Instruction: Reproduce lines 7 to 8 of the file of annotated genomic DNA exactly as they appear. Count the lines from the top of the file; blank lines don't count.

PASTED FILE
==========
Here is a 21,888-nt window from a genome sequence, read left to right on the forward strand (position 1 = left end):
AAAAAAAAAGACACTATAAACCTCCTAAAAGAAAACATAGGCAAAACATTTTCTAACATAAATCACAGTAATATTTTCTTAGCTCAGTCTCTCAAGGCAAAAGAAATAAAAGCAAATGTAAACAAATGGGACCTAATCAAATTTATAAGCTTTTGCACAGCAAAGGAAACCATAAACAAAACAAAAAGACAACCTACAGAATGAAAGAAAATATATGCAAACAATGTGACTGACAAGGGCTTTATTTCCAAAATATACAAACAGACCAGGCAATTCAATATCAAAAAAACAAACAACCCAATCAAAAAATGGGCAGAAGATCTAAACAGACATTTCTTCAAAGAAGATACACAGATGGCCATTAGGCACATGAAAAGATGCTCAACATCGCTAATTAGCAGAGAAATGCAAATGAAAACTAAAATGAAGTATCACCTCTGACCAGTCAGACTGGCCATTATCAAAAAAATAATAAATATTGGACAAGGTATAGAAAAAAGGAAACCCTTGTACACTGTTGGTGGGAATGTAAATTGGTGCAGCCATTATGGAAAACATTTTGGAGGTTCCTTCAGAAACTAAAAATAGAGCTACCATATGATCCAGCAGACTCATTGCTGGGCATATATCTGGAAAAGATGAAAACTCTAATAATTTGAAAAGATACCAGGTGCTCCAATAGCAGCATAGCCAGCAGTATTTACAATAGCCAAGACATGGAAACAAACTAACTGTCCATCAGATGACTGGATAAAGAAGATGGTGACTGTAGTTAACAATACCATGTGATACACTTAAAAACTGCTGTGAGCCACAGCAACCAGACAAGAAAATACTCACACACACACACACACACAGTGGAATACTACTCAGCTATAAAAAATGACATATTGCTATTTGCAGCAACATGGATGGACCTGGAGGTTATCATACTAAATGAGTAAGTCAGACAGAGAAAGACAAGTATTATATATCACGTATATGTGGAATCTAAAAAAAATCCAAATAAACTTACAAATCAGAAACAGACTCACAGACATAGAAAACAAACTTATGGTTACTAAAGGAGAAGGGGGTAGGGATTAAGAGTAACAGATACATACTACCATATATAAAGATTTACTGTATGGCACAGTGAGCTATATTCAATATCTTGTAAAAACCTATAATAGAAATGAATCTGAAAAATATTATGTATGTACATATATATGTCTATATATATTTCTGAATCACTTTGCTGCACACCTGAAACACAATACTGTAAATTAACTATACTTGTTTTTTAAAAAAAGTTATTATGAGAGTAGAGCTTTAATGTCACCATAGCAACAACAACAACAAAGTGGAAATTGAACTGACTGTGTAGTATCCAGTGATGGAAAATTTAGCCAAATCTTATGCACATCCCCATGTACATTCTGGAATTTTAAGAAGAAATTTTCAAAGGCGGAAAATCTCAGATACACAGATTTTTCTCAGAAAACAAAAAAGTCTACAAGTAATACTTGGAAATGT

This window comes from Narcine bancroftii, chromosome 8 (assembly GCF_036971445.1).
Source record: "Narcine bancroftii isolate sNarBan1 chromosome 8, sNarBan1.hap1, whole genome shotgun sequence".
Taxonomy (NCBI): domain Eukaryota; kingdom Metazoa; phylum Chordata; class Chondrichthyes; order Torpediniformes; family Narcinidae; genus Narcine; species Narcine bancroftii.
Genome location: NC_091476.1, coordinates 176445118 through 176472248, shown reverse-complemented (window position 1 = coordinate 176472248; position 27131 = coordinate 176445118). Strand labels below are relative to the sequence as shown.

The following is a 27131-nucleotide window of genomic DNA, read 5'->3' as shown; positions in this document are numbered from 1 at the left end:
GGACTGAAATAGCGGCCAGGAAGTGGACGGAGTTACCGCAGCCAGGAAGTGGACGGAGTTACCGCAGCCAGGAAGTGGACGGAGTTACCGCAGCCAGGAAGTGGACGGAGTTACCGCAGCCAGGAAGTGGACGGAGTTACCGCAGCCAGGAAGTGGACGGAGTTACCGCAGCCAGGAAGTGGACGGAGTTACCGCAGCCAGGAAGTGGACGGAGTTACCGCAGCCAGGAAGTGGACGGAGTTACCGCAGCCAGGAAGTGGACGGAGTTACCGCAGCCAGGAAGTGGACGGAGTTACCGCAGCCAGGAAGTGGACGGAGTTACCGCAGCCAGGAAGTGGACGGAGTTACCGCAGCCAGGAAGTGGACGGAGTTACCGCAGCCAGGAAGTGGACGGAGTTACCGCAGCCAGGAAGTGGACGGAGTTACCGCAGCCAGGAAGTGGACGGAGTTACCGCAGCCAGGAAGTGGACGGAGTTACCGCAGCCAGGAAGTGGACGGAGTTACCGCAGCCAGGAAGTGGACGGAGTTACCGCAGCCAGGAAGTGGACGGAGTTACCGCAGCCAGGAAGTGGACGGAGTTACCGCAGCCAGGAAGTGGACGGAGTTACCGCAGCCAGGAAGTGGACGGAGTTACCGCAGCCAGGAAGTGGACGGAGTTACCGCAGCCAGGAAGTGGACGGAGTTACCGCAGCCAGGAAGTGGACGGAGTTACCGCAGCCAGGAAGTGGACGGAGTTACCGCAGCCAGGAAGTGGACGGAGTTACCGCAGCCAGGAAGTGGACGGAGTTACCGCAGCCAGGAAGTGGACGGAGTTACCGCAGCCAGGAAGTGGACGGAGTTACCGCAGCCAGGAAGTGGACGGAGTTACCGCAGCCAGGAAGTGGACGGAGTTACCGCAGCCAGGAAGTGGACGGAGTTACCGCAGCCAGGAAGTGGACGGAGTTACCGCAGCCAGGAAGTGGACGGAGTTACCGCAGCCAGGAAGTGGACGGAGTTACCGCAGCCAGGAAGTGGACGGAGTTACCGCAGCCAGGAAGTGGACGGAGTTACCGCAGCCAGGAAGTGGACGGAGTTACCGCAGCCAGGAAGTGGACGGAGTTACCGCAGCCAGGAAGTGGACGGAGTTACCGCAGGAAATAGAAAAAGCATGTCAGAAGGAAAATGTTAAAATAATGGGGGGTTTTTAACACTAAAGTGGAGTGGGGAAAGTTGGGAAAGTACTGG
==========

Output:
The following is a 27131-nucleotide window of genomic DNA, read 5'->3' as shown; positions in this document are numbered from 1 at the left end:
GGACTGAAATAGCGGCCAGGAAGTGGACGGAGTTACCGCAGCCAGGAAGTGGACGGAGTTACCGCAGCCAGGAAGTGGACGGAGTTACCGCAGCCAGGAAGTGGACGGAGTTACCGCAGCCAGGAAGTGGACGGAGTTACCGCAGCCAGGAAGTGGACGGAGTTACCGCAGCCAGGAAGTGGACGGAGTTACCGCAGCCAGGAAGTGGACGGAGTTACCGCAGCCAGGAAGTGGACGGAGTTACCGCAGCCAGGAAGTGGACGGAGTTACCGCAGCCAGGAAGTGGACGGAGTTACCGCAGCCAGGAAGTGGACGGAGTTACCGCAGCCAGGAAGTGGACGGAGTTACCGCAGCCAGGAAGTGGACGGAGTTACCGCAGCCAGGAAGTGGACGGAGTTACCGCAGCCAGGAAGTGGACGGAGTTACCGCAGCCAGGAAGTGGACGGAGTTACCGCAGCCAGGAAGTGGACGGAGTTACCGCAGCCAGGAAGTGGACGGAGTTACCGCAGCCAGGAAGTGGACGGAGTTACCGCAGCCAGGAAGTGGACGGAGTTACCGCAGCCAGGAAGTGGACGGAGTTACCGCAGCCAGGAAGTGGACGGAGTTACCGCAGCCAGGAAGTGGACGGAGTTACCGCAGCCAGGAAGTGGACGGAGTTACCGCAGCCAGGAAGTGGACGGAGTTACCGCAGCCAGGAAGTGGACGGAGTTACCGCAGCCAGGAAGTGGACGGAGTTACCGCAGCCAGGAAGTGGACGGAGTTACCGCAGCCAGGAAGTGGACGGAGTTACCGCAGCCAGGAAGTGGACGGAGTTACCGCAGCCAGGAAGTGGACGGAGTTACCGCAGCCAGGAAGTGGACGGAGTTACCGCAGCCAGGAAGTGGACGGAGTTACCGCAGCCAGGAAGTGGACGGAGTTACCGCAGCCAGGAAGTGGACGGAGTTACCGCAGCCAGGAAGTGGACGGAGTTACCGCAGCCAGGAAGTGGACGGAGTTACCGCAGCCAGGAAGTGGACGGAGTTACCGCAGCCAGGAAGTGGACGGAGTTACCGCAGCCAGGAAGTGGACGGAGTTACCGCAGCCAGGAAGTGGACGGAGTTACCGCAGCCAGGAAGTGGACGGAGTTACCGCAGGAAATAGAAAAAGCATGTCAGAAGGAAAATGTTAAAATAATGGGGGGTTTTTAACACTAAAGTGGAGTGGGGAAAGTTGGGAAAGTACTGG